The 2006 World Cup Final referee reveals what happened when he sent off Zinedine Zidane for headbutting Marco Materazzi.
Argentina’s Horacio Elizondo spoke to magazine The Blizzard about his experience that night in Berlin and insisted at the time he didn’t realise how iconic that red card would be.
“Obviously, after the match I realised that it had been an enormous decision, thanks to the big media reaction to it. But right now, as I’m showing him the card, no. It’s just a player on a team. It’s the same.”
There has always been controversy over that decision, as many believe the Fourth Official only alerted Elizondo after seeing the replays of the headbutt to the chest on monitors.
“It was all done over the headset. When Materazzi fell to the floor, the ball was up the other end of the pitch and of course I was keeping up with play over there. I whistle for a handball and give a free kick.
“Then play switches and goes back into the half of the pitch Materazzi was lying in, but on the other wing, and I remember it was at that point that I saw him lying on the floor. I wait to see whether he gets up — he doesn’t get up… doesn’t get up… doesn’t get up — and I stop the match.
“From where I was to where Materazzi was, was a walk of about 25, 30 metres. So immediately I ask my assistant, Darío García, “Darío, did you see anything? What happened? Why’s he on the floor?” He tells me, “I don’t know, I see him there on the floor but I didn’t see what happened.”
“Then I ask Rodolfo [Otero, the other assistant referee], who was on the other touchline, in the other half of the pitch — without much hope, because he was a long way away — and he tells me, “No, me neither.”
“And that’s where I start to think… I had a lot of doubts, clearly something had happened, but if no one saw what it was… and then Luis Medina Cantalejo’s voice appears in my headset, and he says, “Horacio, Horacio, I saw it,” he says to me. “A really violent headbutt by Zidane on Materazzi, right in the chest.”
“So obviously, when I get to the spot, I already know Zidane is on his way. I got to the spot, to where Materazzi was, and the Spaniard had already told me what I needed to know to make the decision that Zidane was going to leave the pitch.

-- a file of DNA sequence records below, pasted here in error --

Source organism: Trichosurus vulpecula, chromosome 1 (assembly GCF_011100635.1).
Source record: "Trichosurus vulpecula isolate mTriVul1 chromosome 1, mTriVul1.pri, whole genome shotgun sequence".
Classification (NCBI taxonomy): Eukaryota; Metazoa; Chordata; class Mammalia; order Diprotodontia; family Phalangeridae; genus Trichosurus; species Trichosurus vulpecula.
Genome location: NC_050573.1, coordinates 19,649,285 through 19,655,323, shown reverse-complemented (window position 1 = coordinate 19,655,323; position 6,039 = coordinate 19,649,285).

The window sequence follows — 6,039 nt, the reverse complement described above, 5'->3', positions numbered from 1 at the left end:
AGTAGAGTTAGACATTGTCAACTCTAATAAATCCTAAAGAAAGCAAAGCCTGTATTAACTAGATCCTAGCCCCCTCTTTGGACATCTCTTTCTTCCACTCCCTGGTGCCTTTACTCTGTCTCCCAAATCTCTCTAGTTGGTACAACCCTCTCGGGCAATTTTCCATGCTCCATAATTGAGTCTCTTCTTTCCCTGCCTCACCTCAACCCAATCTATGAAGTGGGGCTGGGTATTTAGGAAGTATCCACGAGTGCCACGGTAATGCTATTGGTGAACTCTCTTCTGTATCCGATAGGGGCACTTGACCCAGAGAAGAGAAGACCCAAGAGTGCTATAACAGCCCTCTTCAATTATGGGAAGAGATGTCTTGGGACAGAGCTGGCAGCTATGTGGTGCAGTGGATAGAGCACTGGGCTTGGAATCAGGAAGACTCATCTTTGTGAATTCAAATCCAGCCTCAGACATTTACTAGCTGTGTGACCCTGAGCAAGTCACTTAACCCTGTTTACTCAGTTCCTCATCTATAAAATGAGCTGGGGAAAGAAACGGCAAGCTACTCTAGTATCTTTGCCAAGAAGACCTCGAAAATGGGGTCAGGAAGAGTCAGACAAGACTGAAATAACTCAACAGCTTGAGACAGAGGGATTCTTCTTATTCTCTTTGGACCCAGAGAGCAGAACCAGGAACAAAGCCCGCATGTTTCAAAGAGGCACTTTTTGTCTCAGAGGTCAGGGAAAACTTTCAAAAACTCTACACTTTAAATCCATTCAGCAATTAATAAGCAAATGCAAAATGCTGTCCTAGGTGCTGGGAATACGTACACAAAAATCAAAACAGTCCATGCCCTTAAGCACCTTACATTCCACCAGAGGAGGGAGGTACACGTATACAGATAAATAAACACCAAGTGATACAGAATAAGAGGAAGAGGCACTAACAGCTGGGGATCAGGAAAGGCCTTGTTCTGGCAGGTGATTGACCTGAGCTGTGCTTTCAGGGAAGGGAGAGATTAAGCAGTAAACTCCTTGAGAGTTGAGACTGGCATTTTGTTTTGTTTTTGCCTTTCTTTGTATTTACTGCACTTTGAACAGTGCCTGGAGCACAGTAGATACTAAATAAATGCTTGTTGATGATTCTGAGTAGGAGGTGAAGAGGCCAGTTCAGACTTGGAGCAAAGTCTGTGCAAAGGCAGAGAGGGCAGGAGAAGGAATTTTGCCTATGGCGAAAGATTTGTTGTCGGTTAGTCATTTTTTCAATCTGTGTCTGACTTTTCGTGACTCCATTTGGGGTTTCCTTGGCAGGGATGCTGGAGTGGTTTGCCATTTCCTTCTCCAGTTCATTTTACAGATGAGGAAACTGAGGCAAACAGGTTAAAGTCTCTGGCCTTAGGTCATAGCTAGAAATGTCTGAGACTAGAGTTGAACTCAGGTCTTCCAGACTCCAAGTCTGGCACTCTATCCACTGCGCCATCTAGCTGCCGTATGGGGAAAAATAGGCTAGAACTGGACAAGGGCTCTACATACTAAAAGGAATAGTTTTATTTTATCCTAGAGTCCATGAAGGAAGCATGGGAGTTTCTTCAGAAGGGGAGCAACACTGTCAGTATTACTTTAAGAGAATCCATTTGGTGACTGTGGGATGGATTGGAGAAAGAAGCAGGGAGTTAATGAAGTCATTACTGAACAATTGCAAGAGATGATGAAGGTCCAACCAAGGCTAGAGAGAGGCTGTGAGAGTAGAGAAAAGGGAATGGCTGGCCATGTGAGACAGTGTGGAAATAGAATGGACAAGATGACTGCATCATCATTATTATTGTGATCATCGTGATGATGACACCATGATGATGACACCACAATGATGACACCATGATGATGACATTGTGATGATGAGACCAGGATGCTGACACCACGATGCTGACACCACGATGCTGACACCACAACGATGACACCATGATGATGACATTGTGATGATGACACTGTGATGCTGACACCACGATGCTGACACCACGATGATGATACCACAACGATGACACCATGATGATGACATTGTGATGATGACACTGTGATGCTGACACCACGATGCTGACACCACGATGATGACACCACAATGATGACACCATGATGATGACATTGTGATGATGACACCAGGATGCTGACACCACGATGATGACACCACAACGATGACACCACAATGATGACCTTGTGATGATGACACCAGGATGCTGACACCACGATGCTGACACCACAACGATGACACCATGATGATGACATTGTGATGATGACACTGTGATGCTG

“What I then asked [Cantalejo] was, “Why did he headbutt him?” — whether he’d seen whether Materazzi had done anything beforehand — and he replied, “No, honestly I don’t know. I just saw the headbutt.”
“And when I got there, I realised that the players didn’t know what was going on either, apart from Gianluigi Buffon who was protesting to the assistant, pressuring him, and Gennaro Gattuso, but the others saw almost nothing, just like me. And the noise in the stadium… the crowd just went silent, as if to say, “What’s going on? Why is that player lying on the floor?” And me in the middle of it, thinking, “Right then… how do I make this decision clear? Zidane’s going, he’s standing there calmly.”
“It didn’t seem very correct, to me, to just BANG! take a red card out like that, as if from nowhere, with the crowd and players all having seen that I’d been in the other half and hadn’t seen anything. So, since the headsets were only new, you can see if you watch it on video that I go over to Darío García… I went over to Darío, but I knew Darío didn’t know anything! So, why? Well, because that is understandable.
“Everyone understands if you go over to the assistant that it’s because the assistant is going to tell you something to help you make a decision. So I get to Darío, and I just say to him, “Focused!” — I say it to him and I say it to myself, to remind us both, “there are still ten minutes to go, stay focused.” — I turn around and go to Zidane and take out the red card.
“When I realised I needed to get the card out I thought, “Right then, let’s see, how can I make this easily understood?” And I say to myself, “If the assistant calls you over, everyone knows that’s because he’s going to tell you something. It was a little bit of a disguise, but it contained some truth as to how the decision was taken.”
Think you know your Italian football? Share your knowledge, tips and comments to win cash prizes in OLBG's tipster competition - £11,000 to be won monthly!